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Lord Thurlow: My Lords, before the noble Baroness sits down, like other noble Lords I was very glad indeed to hear about the review being set in hand. Will she be good enough to ensure that the views of the other countries that have legislation--including for instance, New Zealand, with whose legal system I am familiar--on the central problem of evidence will be taken fully into account in the review?
Lord Ackner: My Lords, before the noble Baroness sits down, can she help me on two matters? She expressed on behalf of the Government an anxiety that if the Bill was enacted it might make matters worse since it might mean that countries that should be, and might well be thinking of being, more vigorous in their prosecutions would relax. I wonder whether she has found that in the 12 countries that have adopted similar legislation that tendency has arisen. I should like to know whether she has any evidence to support her thesis. It is significant that 12 other countries have adopted such legislation.
The second point relates to evidence. On the last occasion, on 15th March (col. 991) the noble and learned Lord, Lord Archer, asked whether the noble Baroness would inquire from Father Cullen, to whom he had already made reference, whether, as he understood the position, he could arrange that witnesses would be forthcoming to this country if his assistance was called upon. The noble Baroness gave an assurance that she would take the matter up in order to further the debate. I wonder whether there has been any activity on that front.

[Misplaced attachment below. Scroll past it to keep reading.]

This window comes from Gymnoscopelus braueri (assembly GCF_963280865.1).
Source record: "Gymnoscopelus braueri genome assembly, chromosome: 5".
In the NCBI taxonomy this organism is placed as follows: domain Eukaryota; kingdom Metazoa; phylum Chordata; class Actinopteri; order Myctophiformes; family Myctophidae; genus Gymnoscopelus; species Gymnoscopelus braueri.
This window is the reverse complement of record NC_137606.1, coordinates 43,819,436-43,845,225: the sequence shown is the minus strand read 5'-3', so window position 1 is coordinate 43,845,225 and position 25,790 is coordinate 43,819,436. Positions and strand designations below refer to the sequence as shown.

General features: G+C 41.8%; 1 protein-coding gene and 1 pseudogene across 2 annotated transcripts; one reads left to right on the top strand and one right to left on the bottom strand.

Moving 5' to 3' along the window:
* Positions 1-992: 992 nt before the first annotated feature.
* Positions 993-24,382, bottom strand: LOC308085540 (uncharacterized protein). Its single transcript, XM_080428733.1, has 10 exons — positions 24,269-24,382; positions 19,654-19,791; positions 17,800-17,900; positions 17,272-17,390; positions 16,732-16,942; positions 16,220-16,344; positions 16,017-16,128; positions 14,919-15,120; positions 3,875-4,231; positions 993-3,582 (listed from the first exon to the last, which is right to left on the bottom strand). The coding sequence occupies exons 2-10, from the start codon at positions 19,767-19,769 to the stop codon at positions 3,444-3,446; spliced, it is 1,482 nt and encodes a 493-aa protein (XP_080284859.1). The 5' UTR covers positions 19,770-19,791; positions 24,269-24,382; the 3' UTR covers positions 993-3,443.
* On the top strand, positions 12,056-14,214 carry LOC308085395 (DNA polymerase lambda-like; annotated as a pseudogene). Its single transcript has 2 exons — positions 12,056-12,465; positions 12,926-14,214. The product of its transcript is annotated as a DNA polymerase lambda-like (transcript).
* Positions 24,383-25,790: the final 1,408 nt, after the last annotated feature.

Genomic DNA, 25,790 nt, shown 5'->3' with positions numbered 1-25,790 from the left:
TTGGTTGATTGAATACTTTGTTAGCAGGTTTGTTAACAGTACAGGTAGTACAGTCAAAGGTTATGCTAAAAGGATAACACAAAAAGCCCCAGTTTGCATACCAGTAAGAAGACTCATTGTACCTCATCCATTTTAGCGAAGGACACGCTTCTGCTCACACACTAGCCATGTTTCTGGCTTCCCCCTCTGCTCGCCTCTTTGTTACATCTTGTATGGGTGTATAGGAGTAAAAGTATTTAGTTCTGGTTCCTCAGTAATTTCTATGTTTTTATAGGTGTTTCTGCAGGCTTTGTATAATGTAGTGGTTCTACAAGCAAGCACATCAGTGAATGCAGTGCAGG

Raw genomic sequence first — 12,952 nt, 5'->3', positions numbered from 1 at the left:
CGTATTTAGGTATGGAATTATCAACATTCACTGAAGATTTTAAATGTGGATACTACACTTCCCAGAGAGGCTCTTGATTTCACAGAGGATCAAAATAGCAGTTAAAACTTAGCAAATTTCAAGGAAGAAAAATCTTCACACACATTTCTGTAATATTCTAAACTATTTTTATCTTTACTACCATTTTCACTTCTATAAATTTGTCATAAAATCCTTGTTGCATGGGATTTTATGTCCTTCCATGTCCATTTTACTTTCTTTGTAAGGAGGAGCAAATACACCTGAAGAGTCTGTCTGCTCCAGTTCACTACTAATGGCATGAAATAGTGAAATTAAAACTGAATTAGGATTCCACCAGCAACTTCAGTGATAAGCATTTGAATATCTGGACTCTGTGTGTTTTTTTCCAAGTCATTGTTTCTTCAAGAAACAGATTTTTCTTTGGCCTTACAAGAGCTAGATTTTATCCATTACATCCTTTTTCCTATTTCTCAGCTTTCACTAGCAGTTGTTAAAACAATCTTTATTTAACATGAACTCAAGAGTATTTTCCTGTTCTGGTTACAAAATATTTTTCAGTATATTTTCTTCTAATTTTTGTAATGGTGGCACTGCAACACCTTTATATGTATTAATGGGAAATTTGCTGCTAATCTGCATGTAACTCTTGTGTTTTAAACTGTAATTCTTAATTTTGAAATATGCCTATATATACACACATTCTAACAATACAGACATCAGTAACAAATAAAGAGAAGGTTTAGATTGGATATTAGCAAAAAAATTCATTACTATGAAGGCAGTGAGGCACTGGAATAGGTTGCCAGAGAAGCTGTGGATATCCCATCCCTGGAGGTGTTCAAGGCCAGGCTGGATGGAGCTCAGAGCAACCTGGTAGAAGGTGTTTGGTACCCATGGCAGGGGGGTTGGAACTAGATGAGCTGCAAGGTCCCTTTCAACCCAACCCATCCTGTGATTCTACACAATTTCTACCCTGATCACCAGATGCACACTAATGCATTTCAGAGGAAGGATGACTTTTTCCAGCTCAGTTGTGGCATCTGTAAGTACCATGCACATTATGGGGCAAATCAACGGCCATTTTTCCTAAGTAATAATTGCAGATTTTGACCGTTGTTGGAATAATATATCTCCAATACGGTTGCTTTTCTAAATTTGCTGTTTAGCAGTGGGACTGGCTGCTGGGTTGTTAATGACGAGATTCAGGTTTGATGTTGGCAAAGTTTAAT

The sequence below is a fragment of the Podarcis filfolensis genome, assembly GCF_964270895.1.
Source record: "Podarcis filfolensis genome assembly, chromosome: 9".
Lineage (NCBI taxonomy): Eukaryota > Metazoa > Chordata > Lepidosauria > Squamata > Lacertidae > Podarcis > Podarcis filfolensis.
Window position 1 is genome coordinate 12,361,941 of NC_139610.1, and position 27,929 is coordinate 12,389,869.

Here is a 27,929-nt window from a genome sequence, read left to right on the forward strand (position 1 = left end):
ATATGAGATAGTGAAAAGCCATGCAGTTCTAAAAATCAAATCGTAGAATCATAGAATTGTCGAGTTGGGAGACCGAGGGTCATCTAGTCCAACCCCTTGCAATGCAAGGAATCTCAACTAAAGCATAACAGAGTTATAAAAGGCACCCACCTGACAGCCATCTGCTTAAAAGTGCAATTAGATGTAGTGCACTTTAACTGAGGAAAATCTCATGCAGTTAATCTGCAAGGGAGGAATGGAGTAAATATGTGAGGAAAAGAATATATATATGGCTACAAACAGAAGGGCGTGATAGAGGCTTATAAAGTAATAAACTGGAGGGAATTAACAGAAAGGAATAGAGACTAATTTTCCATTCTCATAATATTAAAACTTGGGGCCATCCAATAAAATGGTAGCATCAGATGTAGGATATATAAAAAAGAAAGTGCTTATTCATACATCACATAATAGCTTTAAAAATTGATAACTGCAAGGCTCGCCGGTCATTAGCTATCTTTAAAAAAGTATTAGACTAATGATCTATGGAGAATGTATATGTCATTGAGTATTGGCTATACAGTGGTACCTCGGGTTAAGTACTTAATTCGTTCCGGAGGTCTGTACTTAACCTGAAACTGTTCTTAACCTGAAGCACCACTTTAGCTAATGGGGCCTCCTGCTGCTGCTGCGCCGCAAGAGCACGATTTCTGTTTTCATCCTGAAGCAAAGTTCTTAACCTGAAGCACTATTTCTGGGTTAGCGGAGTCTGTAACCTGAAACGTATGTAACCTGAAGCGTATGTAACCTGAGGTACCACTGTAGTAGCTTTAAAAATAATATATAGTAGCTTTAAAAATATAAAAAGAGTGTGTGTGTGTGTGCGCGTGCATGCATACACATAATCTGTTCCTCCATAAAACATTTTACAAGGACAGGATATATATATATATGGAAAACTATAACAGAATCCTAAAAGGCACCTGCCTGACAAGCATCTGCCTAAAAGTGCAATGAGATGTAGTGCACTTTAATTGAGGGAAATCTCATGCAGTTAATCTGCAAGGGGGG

Baroness Blatch: My Lords, on the first point, it is a view that if we undertake to take it upon ourselves to secure convictions for these kinds of activities when the primary duty for doing so is that of another country that country will simply leave it to us to do. Given how difficult it would be in practice for us, so many miles away, to secure all the proof of evidence that is required in our courts, we have taken the view that it would be better to see proper court cases secured in those countries where the activities take place, and to do all we can to co-operate. I accept that the noble and learned Lord is right to challenge me. It is but a view. I hope that I presented it in that way.
Lord Archer of Sandwell: My Lords, I apologise again for interrupting. The question that the noble and learned Lord addressed to the noble Baroness was: has that been the experience of the 12 countries that have already enacted this legislation?
Baroness Blatch: My Lords, I was just coming to the particular point about the other countries. I have absolutely no evidence. We know that they have not been very successful in securing convictions, and having examined cases in which convictions have been secured, and the way in which they were secured, in our view they would not be secured in this country given the operation of our criminal justice system. That does not
As to the point concerning Father Cullen, I referred the matter to my department. I am ashamed to say that I cannot give the noble and learned Lord a specific answer as to the outcome. However, I shall make absolutely certain that he receives an answer from me in the not-too-distant future.
Lord Hylton: My Lords, I am extremely grateful to all Members of the House who spoke in this short debate. Last year, it was extremely encouraging to receive virtually unanimous support. I was a little
The noble Baroness will not be surprised to learn that I found the general tenor of her reply rather disappointing. The only small crumb of comfort she seemed able to provide was the review that she announced. I hope that it will not be an occasion for yet further delay. I am sure it is important to consult with other countries. However, we do want action, and we want it quickly. Having said that, once again I thank all who have spoken. I commend the Bill to the House.
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